Photo of an interviewee. Due to the social stigmatization of menstruation, one interviewee covers her face with a mask as she talks about problems during her period.

Fighting Menstrual Discrimination in Bangladesh and Nepal

Menstrual discrimination persists globally, especially in rural Bangladesh and Nepal. CCP Alums Proma Parmita and Diwakar Rai want to change that. Through their CCP Synergy Cooperation, they crafted an educational video on menstrual hygiene to battle stigmata. Proma Parmita explains the challenges women encounter and the video's development journey.

How did you get the idea to produce an educational video on menstrual hygiene?

Proma: Both in Nepal and Bangladesh, talking about menstruation is a taboo. Especially girls from underprivileged communities face many difficulties during that time. By showing a video where they can see other girls talking about their menstruation and sharing their experiences, we want to spread the message that it's okay to face problems during menstruation and talk about them.

Two girls in the back view, washing their hands.
In rural areas, schools often lack adequate sanitary facilities where students can wash reusable cotton clothes they use during menstruation. © Proma Parmita and Diwakar Rai

What kind of struggles do they face?

Proma: Especially in rural areas, safe sanitary products are not accessible to everyone. Most of the girls still use cotton fabrics. If you don't properly wash and dry these fabrics, bacteria can build there easily and might cause health issues such as yeast infection, or in extreme cases even cervical cancer. They usually wash those clothes and hide them behind a window or inside their room to dry, which is difficult in the humid weather conditions. As our organization cannot change the affordability of safe menstrual products, we at least try to educate girls on how to use the materials available to them safely.

The limited access to information on menstrual hygiene is a serious issue. As nobody talks openly about the topic, many girls don’t know how to seek help or what to do.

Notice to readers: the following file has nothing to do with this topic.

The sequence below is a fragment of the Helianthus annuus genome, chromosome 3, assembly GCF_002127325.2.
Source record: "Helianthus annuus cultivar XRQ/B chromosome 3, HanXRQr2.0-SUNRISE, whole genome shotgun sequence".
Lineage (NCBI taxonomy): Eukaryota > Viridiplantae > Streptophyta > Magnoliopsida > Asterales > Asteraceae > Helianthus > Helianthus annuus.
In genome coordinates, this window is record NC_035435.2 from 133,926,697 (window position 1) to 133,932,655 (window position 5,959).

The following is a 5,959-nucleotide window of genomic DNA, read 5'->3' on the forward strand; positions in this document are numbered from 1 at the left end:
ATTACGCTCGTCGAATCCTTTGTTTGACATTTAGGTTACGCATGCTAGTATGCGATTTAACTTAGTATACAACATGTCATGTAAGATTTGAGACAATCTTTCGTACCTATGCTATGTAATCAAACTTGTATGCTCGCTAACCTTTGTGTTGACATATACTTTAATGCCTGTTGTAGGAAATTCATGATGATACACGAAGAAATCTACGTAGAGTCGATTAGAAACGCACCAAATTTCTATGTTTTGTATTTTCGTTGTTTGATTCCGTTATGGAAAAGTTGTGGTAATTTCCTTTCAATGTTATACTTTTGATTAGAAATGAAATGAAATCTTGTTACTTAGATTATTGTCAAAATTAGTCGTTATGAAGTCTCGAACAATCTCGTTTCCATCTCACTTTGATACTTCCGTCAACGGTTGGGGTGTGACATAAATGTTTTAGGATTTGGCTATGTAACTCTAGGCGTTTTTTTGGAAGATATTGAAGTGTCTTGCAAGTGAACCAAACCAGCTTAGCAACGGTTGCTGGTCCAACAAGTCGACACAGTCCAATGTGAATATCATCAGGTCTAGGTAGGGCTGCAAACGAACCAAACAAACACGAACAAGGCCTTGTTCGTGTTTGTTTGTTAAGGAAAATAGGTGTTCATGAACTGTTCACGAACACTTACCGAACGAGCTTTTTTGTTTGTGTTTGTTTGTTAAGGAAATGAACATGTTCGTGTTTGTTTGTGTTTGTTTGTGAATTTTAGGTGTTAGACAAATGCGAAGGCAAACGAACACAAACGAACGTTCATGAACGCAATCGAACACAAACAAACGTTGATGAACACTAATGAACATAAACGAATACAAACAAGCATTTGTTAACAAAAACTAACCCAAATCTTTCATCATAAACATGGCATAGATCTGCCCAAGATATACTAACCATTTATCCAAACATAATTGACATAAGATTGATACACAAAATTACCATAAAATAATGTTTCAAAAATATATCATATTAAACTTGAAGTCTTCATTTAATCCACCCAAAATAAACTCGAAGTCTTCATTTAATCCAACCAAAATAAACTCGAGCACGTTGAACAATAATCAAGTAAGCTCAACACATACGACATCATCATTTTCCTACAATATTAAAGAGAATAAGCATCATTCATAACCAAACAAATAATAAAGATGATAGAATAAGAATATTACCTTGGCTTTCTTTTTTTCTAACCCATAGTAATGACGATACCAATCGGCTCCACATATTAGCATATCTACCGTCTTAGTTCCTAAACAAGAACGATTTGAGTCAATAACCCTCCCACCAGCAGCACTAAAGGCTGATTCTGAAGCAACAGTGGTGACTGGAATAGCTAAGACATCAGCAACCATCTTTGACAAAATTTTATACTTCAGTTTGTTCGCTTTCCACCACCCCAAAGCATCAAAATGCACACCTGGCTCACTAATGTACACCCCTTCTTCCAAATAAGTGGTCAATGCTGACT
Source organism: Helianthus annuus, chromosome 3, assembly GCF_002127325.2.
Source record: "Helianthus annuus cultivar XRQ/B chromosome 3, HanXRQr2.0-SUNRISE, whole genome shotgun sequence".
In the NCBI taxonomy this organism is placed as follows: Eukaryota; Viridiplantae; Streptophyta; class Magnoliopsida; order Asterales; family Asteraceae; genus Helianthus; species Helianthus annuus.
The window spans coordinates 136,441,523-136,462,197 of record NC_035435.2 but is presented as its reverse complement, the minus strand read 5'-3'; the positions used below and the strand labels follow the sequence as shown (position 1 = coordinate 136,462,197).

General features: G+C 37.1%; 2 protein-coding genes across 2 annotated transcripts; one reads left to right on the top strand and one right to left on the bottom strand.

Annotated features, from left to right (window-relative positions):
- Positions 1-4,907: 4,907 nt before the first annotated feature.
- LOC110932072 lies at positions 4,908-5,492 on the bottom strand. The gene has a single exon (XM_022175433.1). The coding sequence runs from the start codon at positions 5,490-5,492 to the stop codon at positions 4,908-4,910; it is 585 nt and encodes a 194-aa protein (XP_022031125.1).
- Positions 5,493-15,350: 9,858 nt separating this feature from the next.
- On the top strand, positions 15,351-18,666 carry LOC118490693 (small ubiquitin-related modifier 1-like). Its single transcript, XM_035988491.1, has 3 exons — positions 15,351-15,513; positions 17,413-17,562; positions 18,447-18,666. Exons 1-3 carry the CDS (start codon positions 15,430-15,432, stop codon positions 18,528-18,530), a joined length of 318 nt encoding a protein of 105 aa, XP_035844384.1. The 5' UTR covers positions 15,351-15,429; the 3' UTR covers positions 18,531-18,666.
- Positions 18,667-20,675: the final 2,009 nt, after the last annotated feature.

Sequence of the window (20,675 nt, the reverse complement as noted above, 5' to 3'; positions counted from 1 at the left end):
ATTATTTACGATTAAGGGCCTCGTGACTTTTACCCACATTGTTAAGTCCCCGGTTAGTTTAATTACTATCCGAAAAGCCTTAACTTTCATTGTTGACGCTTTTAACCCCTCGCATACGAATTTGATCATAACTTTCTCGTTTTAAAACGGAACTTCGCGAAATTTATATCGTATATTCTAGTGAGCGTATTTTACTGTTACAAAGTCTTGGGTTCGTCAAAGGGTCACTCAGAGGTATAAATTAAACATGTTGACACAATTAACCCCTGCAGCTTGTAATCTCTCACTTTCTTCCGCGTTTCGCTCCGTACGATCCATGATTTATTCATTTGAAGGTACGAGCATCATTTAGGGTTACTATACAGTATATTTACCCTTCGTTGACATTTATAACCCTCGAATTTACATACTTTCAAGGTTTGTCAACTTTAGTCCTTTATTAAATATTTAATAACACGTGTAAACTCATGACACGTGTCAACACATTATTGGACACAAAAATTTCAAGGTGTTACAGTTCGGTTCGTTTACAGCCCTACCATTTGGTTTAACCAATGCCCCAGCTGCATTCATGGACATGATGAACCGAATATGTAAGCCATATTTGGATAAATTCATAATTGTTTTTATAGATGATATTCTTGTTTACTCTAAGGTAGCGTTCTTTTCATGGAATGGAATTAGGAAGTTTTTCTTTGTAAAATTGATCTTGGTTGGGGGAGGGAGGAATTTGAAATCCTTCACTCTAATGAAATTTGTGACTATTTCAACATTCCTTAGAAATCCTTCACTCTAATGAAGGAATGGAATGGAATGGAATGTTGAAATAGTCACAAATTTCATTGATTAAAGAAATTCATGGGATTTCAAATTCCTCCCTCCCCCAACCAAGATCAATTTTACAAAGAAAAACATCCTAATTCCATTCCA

Proma Parmita

How does awareness of menstruation differ between rural and urban areas in Bangladesh?

Proma: In urban areas, the internet plays an important role. Girls between 19 and 30 can access the internet via their smartphones to find information. In rural areas, however, there are many misconceptions regarding menstruation. The only sources of information are other girls, mothers, or female family members who also were not properly educated on it. Parents in urban areas can let their daughters visit doctors when they feel unwell. In rural areas, access to health services is limited. Unless somebody is seriously ill, they don’t seek a doctor. Menstruation and women’s health issues in general are overlooked. They usually go undiagnosed and without treatment. Yet these issues can be troublesome later when they are in their 20s or 30s or trying to conceive a baby. This is why we try to stress that girls should be diagnosed with any of their issues since their early adolescence.

Many women doing agricultural work.
With long workdays and limited resources, women’s health and menstrual issues are mostly ignored in rural areas. © Proma Parmita and Diwakar Rai

When you grew up, how did you learn about menstruation?

Proma: I didn’t have any access to internet when I had my first menstrual period. I first heard about it from a classmate - and all she told me was rubbish (laughs). When a topic is as taboo as menstruation, it naturally creates lots of myths. When my period started, my mom gave me some sanitary napkins, told me how to use them, and that's it; I had no other source information. In school, there were only some paragraphs in schoolbooks that did not provide very clear information. I faced the same problem these rural girls face nowadays, because in the early 2000s, Bangladesh was even less open about it, even in the urban area I grew up in. I don't want the next generations to face the same problems I faced. I want to build accessible sources for them that can answer their questions.